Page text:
NSUN currently hosts:
- Synergi, a programme of work focussing on the intersection of racial justice and mental health. Hosted by NSUN and held by a governance board including Catalyst 4 Change, the Synergi project centres lived experience and community action
- misery, a mental health community and sober rave based in london and led by and for queer, trans, intersex, black people and people of colour (qtibpoc) with lived experience of madness, mental health challenges, time in hospital, addiction, public service use, disability, trauma, medication and neurodivergence
- North East Together (NEt), a regional user-led lived experience network in the North East of England
We also provide fiscal hosting for the United Families and Friends Campaign (UFFC).
Until September 2021, NSUN hosted the Survivor Researcher Network, which is now an independent CIC.
Read more about NSUN’s current hosted projects below.
Synergi focuses on the intersection of racial justice and mental health, distress and trauma.
Synergi had a previous iteration as a knowledge hub, bringing together research and network building. In its new iteration it is hosted by NSUN, and its focus is on shifting power and resource to grassroots groups and community organisers working on the intersection of racial justice and mental health, including groups working on abolition and resistance to carceral forms of state violence.
Synergi has four main workstreams:
- Grants Programme – Small grants programme redistributing resources to grassroots and user-led groups working on mental health and racial justice.
- Community Responses to Mental Health – This work will include those funded under round 1 of our grants scheme but also round 2, with the aim to support the work that has historically already been done in this space.
- Supporting Movement Spaces – We are aware that grassroots activism often lacks access to resources so, in addition to the grants scheme we are working to support this work in a variety of ways, both practically but also holistically to ensure that those working on the front line are sustained and replenished.
- Remembrance As Resistance – This workstream will address the historical epistemic imbalance of activism by racialised communities in the UK by documenting this work whilst also creating intergenerational conversations and networks.
misery is a mental health community and sober rave based in london and led by and for queer, trans, intersex, black people and people of colour (qtibpoc) with lived experience of madness, mental health challenges, time in hospital, addiction, public service use, disability, trauma, medication and neurodivergence.
we co-create free, playful, accessible sober spaces, services, practices, parties and resources to cultivate communities of connection, care and solidarity that can support and sustain the collective healing and resilience of qtibpoc world over. we know first hand that healing and liberation is interwoven and by nurturing community care and addressing collective trauma, we seek to disrupt the growing privatisation of healing and the “self-care industrial complex”.
misery is a reminder that you’re not too sensitive, it’s mad out here.
misery as a hosted project with NSUN
three years into running a mental health collective with overwhelming demand from our community and no support or protection for ourselves, we recognized that we needed to slow down, rest, nourish, and ask for help if we were to keep misery alive. the national survivor user network (nsun) heard our call, and we are now honoured to be one of their hosted projects, until 2024, the aim of which is to support the growth and development of misery by enabling us to benefit from the container of nsun’s policies, safeguarding and legal structure (woo).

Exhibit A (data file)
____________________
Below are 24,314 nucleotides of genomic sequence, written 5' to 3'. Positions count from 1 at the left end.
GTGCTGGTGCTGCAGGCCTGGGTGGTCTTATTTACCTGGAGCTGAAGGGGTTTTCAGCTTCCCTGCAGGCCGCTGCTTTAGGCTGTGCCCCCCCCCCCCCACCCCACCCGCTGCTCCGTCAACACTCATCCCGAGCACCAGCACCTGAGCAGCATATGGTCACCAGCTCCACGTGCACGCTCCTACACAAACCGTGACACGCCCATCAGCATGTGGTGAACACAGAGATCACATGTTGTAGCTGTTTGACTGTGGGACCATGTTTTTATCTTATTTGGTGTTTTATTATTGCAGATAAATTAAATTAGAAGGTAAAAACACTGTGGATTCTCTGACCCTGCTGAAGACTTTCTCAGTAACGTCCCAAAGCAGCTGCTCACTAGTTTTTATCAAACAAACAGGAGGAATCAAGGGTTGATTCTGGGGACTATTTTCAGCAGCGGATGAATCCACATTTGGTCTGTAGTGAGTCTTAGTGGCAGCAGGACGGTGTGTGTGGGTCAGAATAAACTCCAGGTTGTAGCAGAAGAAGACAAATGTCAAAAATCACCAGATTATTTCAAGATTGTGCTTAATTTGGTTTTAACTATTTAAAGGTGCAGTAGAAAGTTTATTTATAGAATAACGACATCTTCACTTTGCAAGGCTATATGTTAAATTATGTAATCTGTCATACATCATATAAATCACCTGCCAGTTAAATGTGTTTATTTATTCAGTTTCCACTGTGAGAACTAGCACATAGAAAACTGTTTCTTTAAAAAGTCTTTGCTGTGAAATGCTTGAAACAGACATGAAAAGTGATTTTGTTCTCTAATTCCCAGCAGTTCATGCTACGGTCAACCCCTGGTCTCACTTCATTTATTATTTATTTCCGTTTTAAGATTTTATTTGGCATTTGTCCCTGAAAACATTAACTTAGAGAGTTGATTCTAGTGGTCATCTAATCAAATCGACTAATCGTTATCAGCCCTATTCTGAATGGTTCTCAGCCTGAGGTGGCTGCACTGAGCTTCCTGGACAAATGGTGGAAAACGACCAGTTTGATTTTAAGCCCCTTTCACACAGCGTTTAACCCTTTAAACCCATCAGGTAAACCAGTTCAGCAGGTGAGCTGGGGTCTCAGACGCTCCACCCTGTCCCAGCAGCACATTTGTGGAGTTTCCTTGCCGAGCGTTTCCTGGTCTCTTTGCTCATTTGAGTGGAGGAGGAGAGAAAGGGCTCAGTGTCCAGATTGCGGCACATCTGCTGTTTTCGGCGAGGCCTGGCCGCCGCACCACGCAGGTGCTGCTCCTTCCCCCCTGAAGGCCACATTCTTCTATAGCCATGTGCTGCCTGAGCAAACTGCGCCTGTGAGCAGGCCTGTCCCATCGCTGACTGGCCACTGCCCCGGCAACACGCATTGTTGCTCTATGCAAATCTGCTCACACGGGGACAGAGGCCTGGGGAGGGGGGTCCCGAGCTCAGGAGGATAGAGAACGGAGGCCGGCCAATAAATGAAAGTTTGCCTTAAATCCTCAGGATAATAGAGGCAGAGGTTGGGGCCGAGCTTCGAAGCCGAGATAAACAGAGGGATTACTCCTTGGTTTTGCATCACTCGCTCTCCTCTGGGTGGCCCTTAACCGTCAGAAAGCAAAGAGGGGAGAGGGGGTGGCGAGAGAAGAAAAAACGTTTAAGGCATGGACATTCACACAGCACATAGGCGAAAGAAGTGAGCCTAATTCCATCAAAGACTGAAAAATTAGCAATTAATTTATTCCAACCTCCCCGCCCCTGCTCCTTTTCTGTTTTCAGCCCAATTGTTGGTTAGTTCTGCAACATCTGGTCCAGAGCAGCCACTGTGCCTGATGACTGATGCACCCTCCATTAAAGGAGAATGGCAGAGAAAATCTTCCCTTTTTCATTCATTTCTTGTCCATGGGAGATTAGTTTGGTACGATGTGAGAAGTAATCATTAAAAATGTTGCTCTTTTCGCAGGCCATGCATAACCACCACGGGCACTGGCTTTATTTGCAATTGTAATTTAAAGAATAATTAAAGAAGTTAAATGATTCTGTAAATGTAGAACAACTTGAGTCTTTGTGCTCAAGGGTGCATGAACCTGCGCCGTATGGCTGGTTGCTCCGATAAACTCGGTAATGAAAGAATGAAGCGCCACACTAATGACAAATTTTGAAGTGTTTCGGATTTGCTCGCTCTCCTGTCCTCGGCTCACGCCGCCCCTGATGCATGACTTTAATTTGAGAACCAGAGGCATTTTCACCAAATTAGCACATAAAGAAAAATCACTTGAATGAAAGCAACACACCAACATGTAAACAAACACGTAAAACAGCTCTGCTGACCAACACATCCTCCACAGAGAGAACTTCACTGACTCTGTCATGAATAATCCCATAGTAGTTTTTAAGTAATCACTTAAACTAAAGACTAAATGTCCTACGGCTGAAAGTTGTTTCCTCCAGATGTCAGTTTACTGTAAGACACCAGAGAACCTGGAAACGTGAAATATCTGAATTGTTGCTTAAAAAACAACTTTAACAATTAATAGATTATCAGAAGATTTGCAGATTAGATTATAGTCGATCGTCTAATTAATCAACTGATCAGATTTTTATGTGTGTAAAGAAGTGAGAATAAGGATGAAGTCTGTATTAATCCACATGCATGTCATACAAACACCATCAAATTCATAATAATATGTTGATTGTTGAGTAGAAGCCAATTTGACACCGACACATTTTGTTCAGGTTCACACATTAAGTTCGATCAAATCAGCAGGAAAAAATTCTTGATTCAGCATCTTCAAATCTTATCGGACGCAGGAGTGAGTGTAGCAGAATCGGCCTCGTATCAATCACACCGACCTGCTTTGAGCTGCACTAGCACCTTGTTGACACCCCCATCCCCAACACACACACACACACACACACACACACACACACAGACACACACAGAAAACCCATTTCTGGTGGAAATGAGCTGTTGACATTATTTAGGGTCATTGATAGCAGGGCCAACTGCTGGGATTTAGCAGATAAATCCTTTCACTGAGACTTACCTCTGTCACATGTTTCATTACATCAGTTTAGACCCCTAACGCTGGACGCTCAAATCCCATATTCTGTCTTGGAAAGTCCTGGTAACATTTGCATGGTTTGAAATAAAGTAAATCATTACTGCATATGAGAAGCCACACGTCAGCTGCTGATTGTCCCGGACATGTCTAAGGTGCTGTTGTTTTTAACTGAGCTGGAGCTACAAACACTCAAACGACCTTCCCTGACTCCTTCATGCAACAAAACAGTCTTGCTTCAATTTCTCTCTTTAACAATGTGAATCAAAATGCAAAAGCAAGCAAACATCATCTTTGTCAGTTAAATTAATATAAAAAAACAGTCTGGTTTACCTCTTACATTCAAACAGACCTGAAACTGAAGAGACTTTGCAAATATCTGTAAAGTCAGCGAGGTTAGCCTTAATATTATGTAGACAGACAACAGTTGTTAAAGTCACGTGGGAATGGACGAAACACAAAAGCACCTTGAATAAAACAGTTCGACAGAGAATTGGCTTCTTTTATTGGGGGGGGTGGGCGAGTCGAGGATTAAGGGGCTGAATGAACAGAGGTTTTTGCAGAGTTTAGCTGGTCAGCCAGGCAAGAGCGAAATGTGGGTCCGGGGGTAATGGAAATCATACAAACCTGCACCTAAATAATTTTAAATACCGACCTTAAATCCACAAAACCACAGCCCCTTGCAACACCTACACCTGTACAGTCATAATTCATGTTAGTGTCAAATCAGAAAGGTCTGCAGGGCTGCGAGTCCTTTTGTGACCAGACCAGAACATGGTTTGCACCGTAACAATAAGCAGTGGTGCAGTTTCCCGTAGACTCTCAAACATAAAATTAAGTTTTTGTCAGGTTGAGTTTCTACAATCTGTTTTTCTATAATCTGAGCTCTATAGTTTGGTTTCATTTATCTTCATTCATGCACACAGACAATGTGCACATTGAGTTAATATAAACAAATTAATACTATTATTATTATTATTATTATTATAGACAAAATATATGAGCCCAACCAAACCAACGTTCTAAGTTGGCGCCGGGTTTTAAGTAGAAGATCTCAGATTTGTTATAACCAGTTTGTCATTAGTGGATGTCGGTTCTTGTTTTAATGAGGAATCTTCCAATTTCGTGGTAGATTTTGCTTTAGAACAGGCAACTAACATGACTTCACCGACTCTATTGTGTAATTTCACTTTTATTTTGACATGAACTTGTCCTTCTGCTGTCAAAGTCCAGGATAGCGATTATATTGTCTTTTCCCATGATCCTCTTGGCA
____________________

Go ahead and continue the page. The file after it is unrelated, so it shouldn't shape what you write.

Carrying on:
our work is rooted in the principles of healing centered harm reduction including trauma-informed care, agency, collaboration, intersectionality, consent and acknowledges the historical and on-going social, cultural, environmental and economic systems that constantly terrorise our communities including experiences of colonisation, anti-blackness and racism, sexism, homophobia, transphobia, classism, ableism and other oppressions.
- to provide accessible, supportive and politically engaged events, spaces and services by and for qtibpoc to build community and help us to be in right relationship with ourselves, each other, and the land
- to develop resources, research, artistic work, modalities and practices that facilitate healing and challenge dominant misperceptions about mental health, addiction, disability, trauma and neurodiversity
- to promote leadership and development opportunities for qtibipoc with lived experience of mental health problems, madness, addiction, disability, trauma, and neurodivergence – within our communities, health and wellbeing settings, the arts and wider society.
North East Together (NEt)
North East together (NEt) is the Regional Network for people with lived experience of mental health conditions living in the North East of England.
Since our launch at a conference in April 2009 attended by over 150 of the region’s service users, carers and workers in the mental health field, we have carried out a variety of initiatives usually led by our members letting us know what our priorities should be. For example, our Welfare Reform Action Group was set up in response to the 2010 Coalition Government’s changes to the benefits system, and campaigned to highlight the injustices of Welfare Reform and advocated for a fairer system for all.
In the last few years, we have developed some strong relationships with the statutory sector, and in particular with Public Health England and The Northern Clinical Network. We have worked closely with these and other partners in various pieces of work on a regional level.
To find out more about NEt, please contact the coordinator, Mish Loraine: firstname.lastname@example.org or 07902403630.